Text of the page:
July 1, 2007


Although China is the prime culprit in the surge of steel production, other developing nations are ramping up capacity as well. New construction of steel mills is planned around the globe, and if producing nations don’t consume all the steel they produce, exports could add to a growing international surplus.

Chinese production this year is up 23% and on pace to produce more than 500 million tons (see “Tidal Wave of Steel,” Forward, May/June 2007).

Other nations, including India and Brazil, are poised to be much larger producers because they have access to low-cost labor and raw materials, such as iron ore and coking coal, as well as energy, says Nick Sowar, Cincinnati-based global steel leader at Deloitte & Touche LLP.

India, currently ranked seventh in the world for steel production capacity, consumes growing amounts of steel for infrastructure, and its steel companies recently have acquired larger ones (see “A Passage to Prominence”). The Indian government’s steel secretary, R.S. Pandey, reported in April that India expects to become the world’s No. 2 steel producer by 2016 by tripling its current production capacity to 120 million tons per year.

Company Location Capacity (million metric tons per year)
Tata Steel Orissa Chhattisgarh
and Jharkhand, India
23 mty
POSCO Orissa India 12 mty
Arcelor Mittal Jharkhand, India 12 mty
Arcelor Mittal Mittal Orissa, India 12 mty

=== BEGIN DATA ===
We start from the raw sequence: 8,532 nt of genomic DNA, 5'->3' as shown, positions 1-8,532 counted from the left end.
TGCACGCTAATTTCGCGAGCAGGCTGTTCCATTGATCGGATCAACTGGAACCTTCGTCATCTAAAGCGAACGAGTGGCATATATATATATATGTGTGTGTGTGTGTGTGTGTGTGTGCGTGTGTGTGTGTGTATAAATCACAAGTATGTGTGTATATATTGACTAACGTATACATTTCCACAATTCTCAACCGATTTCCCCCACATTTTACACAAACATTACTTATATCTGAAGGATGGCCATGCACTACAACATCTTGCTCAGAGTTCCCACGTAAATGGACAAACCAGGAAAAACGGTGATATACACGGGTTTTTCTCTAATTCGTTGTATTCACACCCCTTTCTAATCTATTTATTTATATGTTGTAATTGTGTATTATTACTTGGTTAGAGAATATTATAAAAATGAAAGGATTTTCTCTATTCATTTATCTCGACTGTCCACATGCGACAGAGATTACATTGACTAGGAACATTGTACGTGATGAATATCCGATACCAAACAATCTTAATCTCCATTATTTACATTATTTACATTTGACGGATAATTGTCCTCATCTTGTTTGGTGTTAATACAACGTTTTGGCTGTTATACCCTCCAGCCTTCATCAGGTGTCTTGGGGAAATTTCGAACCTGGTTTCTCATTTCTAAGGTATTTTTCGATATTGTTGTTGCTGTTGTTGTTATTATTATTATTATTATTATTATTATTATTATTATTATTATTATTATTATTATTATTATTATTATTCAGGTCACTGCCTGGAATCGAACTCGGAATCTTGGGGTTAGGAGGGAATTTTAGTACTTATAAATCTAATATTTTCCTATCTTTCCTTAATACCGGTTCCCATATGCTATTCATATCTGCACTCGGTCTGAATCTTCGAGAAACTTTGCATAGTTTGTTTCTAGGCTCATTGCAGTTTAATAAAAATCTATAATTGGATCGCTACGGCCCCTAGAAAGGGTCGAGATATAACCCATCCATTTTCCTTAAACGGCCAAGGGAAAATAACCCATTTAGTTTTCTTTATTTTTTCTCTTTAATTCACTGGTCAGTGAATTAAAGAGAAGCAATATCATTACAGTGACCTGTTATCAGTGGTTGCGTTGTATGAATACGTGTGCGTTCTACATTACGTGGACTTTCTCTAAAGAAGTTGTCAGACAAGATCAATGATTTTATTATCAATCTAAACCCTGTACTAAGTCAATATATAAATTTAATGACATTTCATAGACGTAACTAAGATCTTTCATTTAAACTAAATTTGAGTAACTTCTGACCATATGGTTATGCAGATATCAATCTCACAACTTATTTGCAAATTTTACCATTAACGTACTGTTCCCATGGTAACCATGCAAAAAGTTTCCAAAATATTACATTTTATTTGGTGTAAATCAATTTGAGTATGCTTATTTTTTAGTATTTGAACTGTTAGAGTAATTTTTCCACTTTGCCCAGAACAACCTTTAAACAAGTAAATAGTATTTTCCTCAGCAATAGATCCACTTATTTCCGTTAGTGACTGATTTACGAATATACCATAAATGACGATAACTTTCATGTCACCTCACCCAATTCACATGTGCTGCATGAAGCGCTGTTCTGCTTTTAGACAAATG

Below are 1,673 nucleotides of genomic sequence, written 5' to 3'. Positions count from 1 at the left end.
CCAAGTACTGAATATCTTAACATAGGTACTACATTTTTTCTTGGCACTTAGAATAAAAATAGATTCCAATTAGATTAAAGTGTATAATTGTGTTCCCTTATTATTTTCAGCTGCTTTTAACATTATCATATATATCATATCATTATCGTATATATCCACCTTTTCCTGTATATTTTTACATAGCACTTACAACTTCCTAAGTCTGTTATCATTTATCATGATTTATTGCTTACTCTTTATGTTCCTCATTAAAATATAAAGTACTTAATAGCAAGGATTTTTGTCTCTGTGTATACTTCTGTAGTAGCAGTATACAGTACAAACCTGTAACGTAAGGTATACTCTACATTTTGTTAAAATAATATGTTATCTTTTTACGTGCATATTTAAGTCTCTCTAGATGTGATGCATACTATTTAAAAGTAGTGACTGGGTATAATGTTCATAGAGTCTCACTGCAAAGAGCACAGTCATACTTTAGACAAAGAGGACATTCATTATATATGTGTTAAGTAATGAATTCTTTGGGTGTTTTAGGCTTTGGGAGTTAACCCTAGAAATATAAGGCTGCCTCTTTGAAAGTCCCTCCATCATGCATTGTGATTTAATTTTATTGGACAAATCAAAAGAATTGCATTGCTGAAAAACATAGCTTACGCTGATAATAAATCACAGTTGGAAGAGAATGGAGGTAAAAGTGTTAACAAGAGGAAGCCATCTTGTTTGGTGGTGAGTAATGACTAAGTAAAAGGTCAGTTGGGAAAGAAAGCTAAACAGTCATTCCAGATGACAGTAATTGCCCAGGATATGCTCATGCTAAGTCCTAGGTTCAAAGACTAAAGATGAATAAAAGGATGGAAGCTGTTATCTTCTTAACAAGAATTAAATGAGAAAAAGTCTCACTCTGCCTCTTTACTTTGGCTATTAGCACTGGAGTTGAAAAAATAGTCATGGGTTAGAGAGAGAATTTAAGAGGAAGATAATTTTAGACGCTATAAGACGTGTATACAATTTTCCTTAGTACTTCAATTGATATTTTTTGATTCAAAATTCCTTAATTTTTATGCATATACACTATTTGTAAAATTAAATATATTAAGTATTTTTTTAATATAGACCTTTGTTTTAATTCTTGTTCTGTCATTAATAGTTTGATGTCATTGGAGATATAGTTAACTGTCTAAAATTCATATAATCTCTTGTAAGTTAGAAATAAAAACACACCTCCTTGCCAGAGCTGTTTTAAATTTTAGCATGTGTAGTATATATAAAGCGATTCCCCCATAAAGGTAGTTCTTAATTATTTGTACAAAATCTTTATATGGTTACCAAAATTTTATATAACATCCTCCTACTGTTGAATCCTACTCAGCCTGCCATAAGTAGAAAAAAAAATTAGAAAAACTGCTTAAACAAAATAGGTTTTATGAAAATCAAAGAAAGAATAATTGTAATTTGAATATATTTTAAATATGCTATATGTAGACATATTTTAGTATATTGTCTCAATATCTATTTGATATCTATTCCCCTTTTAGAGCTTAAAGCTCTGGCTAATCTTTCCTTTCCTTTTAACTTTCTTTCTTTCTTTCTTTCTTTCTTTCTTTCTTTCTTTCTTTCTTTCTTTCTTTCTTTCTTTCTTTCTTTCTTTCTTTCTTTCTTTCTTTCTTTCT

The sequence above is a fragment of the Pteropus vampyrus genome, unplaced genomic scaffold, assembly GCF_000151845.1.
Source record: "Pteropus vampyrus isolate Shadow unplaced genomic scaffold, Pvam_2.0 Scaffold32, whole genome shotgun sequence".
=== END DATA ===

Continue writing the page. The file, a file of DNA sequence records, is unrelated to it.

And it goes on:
Cia Siderùrgica Nacional (CSN) Itaguai Rio de Janeiro and
Minais Gerais, Brazil
9 mty
Hyundai Steel Tangjin South Chungchong
Province,South Korea
8 mty
CVRD/Baosteel Group Maranhao, Brazil 7.5 mty
SAIL Jharkhand, India 6 mty
Sinosteel Corp Jharkhand, India 5 mty
ThyssenKrupp AG/CVRD Rio de Janeiro, Brazil 5 mty
Tata Steel/Viet Nam Steel Corp. Ha Tinh, Vietnam 4.5 mty
SAIL/Rashtriya Ispat Nigam Ltd./National Mineral Development Corporation Chhattisgarh, India 4 mty


Tata Steel plans to expand its capacity in India by 23 million tons a year with three new plants in the states of Orissa, Chhattisgarh and Jharkhand. Korea’s POSCO plans a 12-million-ton-a-year plant in Orissa, although progress has been slow because of political opposition. Arcelor Mittal plans a $9 billion, 12-million-ton-a-year mill either in Orissa, Jharkhand or both, depending on whether the government grants access to state-owned iron ore mines.


Brazil, which ranks No. 2 in world iron ore production and No. 10 in steel production, has a few big mills in the works. In May, Companhia Siderùrgica Nacional (CSN) announced plans to build a $3.1 billion plant in Itaguai in the state of Rio de Janeiro and a $2.9 billion plant in the southeastern state of Minais Gerais. Both mills are planned to produce 4.5 million tons a year.

Also in Rio de Janeiro, Germany’s ThyssenKrupp AG approved a project in May 2006 to build a 5-million-ton-a-year steel mill in a joint venture with Brazil’s CVRD. Production is to begin in early 2009.

But will demand grow enough to absorb the growing production? If it doesn’t, exports to the developed world could pressure established producers and ignite a downward price spiral.

 “I don’t believe an uncontrollable glut of steel will flood the world in the next five to10 years,” says Martin Woertler, Dusseldorf, Germany-based senior partner with The Boston Consulting Group. “I believe most of the volume will be taken up by the growing domestic demand and steel-consuming industries in the emerging countries. International competition will become a lot stronger, but I don’t see a devastating scenario.”

Nevertheless, established steel producers will watch carefully. “Everyone has to be worried, but I don’t see it falling back to where the industry was before 2002,” Woertler says. “I think a strong producer of high-quality steel will be able to cope, but will have to adjust.”